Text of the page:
Increasingly at all corners of the empire municipal governments seemed to agree that their town should be turned into a “modern” city. The placement of a railway link, a train station, a military garrison could make a town’s economic future. Most experienced modernity as of imperial nature. This meant that already in 1891 a small town like Mährisch Schönberg / Sumperk had an early telephone network and Ungarisch Brod / Uhersky Brod had 31 telephone numbers in 1905. There was a dizzying array of imperial projects realised in small and medium-sized towns in the last two decades before World War I – projects ranging from new school buildings and hospitals to libraries and theatres, electrification, public swimming pools, railway stations to tramway systems. As the central and local administrations expanded the number of their competences they also had to increase the size of personnel drastically, which dramatically increased costs. Between 1890 and 1911 the annual cost of the Austrian administration rose from 4 million crowns to 18 million crowns.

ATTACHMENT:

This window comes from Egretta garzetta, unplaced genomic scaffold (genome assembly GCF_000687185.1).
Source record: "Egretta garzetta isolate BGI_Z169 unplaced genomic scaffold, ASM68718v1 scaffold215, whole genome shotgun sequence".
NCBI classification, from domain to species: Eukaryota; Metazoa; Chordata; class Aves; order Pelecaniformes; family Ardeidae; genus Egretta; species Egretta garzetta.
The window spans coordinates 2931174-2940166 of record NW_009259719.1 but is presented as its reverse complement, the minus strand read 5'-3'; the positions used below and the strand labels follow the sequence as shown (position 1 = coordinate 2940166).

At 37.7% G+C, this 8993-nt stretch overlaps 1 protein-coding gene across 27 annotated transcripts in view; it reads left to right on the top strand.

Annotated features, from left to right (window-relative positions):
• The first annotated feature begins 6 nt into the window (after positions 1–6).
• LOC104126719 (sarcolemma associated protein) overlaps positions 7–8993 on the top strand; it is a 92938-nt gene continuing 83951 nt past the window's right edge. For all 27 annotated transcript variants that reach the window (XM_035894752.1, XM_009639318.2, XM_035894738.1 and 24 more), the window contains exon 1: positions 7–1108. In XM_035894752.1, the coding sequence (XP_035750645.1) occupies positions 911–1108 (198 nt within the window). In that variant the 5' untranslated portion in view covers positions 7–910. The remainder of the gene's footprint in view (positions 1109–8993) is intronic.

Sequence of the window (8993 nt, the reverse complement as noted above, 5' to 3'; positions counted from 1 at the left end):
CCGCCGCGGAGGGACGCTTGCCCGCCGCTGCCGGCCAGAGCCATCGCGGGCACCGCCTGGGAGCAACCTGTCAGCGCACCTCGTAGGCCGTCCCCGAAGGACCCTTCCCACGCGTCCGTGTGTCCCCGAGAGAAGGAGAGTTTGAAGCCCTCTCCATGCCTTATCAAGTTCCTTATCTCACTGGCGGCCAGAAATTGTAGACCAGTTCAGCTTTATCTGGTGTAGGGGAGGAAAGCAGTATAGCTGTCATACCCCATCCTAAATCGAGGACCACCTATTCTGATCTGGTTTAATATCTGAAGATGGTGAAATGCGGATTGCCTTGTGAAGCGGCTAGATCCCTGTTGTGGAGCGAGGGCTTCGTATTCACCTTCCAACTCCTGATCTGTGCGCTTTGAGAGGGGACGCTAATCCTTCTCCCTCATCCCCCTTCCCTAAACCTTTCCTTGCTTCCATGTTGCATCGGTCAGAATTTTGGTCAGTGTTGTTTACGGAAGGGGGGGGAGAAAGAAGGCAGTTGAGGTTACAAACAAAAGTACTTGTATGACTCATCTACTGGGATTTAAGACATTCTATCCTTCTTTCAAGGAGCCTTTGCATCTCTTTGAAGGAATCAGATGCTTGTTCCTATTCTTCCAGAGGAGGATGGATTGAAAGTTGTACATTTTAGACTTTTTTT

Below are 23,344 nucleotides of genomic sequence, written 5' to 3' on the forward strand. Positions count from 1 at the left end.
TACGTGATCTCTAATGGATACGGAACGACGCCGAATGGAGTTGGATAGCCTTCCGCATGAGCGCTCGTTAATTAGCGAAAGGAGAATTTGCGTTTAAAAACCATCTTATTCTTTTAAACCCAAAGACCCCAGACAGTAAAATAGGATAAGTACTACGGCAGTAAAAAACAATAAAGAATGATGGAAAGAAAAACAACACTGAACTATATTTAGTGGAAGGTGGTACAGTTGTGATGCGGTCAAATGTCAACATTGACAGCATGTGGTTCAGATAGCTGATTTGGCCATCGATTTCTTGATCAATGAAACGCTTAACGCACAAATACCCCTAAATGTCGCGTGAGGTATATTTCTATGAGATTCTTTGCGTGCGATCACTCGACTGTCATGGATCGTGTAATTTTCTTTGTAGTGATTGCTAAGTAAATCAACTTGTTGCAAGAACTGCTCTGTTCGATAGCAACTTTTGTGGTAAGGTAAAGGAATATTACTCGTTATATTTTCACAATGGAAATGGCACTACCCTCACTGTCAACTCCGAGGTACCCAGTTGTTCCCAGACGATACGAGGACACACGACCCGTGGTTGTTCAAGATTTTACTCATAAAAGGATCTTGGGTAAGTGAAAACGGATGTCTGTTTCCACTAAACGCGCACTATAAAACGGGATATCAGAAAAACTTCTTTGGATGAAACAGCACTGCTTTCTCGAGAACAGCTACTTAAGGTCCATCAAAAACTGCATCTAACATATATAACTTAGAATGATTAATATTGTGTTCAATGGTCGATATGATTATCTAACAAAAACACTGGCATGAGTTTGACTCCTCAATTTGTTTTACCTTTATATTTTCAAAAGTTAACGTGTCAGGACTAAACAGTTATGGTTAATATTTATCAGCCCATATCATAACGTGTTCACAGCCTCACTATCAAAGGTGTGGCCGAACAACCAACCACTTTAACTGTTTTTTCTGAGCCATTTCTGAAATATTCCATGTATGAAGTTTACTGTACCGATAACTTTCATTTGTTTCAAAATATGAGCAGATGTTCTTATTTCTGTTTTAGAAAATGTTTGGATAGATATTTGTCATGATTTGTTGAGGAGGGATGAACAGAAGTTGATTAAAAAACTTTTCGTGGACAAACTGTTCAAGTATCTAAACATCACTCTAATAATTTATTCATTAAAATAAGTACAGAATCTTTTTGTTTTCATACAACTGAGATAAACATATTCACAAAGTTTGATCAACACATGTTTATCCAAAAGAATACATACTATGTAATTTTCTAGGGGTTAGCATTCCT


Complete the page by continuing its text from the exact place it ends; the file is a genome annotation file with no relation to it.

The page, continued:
In Hungary the government invested enormous sums in the development of the rail infrastructure, swiftly creating a highly centralised national system in which all lines ran to or through Budapest. Budapest itself was designed to attract visitors by presenting itself as an eastern “Paris on the Danube”. Budapest had to market its modernity by simultaneously developing up-to-date forms of spectacle. With projects ranging from a so-called Ice Palace, opened in 1903, where one could enjoy both a hothouse with palm trees and an ice-skating rink to the Danube Festivals with electric city illuminations and fireworks, Budapest tried to make the city itself into a tourist attraction. But also Hungarian political society was not spared the experience of the kind of nationalist and ideological radicalisation that overtook Austrian political life. Around 1900 the attractions of modernity found expression in new initiatives that went beyond infrastructure. Social activists, workers’ organisations, feminist groups, educational reformers, even vegetarianism developed radically new perspectives on modern life. Women’s changing roles in society became a general measure for the society’s openness to progress. In Austria, women’s sections were highly visible in almost all nationalist organisations. Women’s organisations in white-collar professions agitated for specific improvements from pension payments to working conditions. A few major political parties supported female suffrage after 1900, most notably the Austrian, Hungarian and Czech socialists.